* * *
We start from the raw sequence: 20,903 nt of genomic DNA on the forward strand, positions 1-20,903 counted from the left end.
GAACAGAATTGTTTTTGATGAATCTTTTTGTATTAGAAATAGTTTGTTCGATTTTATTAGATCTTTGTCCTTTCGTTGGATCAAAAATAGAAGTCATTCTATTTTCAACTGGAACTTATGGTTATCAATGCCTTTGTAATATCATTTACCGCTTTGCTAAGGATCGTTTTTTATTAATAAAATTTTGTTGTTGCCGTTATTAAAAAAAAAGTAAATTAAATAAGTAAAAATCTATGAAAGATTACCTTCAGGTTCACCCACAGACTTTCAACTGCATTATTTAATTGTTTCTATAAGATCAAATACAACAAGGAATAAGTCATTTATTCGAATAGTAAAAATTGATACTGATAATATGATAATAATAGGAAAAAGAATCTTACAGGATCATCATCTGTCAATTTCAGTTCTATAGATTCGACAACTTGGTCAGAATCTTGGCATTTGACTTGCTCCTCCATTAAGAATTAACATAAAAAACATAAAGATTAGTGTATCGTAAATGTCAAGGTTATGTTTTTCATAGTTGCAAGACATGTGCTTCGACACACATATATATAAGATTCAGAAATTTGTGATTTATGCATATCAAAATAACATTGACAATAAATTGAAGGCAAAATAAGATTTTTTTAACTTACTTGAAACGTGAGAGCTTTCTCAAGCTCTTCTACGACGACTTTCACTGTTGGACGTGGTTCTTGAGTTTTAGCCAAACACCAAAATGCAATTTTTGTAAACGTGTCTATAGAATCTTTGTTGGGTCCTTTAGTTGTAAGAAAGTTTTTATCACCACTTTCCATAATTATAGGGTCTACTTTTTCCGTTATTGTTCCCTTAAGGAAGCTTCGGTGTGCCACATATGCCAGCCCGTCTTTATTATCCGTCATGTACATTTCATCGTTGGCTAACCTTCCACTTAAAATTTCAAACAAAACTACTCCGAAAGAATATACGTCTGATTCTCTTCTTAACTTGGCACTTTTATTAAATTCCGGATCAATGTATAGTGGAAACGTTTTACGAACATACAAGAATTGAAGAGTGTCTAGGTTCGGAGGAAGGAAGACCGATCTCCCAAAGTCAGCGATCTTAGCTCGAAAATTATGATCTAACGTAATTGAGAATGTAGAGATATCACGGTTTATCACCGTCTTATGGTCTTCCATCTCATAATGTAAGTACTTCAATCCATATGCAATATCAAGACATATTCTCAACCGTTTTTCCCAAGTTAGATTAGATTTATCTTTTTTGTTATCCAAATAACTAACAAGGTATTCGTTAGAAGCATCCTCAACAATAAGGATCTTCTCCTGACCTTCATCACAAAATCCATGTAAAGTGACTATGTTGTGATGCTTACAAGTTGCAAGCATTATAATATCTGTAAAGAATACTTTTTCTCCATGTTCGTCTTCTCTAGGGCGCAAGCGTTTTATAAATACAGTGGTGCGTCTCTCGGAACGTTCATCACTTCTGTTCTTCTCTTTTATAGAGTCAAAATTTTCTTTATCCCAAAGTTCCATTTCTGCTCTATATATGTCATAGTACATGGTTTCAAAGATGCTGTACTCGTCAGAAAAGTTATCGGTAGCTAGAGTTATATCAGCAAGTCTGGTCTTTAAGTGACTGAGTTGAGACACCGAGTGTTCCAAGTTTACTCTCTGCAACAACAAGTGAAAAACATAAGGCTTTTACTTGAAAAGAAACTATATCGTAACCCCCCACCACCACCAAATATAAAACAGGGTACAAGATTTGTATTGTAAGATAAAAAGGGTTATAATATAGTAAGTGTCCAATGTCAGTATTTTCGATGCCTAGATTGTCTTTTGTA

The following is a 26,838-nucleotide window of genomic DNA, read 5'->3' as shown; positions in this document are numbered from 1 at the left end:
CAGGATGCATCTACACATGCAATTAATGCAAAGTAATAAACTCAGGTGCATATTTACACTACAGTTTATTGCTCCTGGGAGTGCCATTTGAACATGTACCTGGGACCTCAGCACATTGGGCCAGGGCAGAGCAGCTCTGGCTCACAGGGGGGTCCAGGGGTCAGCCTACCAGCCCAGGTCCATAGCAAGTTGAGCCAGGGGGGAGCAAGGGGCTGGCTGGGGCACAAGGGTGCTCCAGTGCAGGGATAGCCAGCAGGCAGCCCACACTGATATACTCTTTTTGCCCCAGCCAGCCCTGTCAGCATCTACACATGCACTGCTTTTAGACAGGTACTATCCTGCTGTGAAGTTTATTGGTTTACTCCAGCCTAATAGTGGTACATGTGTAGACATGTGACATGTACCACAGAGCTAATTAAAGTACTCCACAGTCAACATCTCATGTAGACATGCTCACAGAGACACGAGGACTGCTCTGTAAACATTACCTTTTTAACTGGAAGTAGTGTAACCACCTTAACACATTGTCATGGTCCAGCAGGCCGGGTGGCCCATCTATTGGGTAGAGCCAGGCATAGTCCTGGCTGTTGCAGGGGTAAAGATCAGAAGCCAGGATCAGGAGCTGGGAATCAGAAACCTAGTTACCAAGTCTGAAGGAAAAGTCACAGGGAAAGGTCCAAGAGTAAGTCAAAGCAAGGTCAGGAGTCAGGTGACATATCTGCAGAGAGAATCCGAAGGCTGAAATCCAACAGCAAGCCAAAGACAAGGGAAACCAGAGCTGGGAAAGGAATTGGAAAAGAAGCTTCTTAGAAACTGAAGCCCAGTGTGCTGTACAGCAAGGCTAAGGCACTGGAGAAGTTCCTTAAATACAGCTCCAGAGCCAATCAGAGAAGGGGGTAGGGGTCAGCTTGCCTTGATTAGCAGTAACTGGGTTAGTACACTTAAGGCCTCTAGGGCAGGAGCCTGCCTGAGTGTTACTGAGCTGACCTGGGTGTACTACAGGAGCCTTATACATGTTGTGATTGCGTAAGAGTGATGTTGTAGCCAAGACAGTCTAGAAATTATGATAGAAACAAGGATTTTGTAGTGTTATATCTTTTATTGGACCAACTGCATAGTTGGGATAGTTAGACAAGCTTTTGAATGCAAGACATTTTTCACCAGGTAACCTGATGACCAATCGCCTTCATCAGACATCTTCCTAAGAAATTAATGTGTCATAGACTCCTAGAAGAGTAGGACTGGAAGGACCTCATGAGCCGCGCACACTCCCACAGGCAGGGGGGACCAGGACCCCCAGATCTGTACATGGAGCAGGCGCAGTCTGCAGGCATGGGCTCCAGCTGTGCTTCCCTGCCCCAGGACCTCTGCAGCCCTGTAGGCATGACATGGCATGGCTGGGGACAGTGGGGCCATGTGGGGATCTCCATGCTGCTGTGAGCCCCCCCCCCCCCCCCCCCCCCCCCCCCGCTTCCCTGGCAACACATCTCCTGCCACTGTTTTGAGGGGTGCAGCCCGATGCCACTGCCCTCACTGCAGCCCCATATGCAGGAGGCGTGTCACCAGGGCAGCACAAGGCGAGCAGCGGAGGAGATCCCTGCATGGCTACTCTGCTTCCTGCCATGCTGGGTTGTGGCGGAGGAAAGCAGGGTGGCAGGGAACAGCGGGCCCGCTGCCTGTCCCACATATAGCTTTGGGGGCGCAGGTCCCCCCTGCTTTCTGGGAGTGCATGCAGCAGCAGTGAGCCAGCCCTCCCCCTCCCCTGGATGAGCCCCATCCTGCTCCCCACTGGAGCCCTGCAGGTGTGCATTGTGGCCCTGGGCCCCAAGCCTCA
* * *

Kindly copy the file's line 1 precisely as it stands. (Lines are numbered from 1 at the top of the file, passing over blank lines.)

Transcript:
We start from the raw sequence: 20,903 nt of genomic DNA on the forward strand, positions 1-20,903 counted from the left end.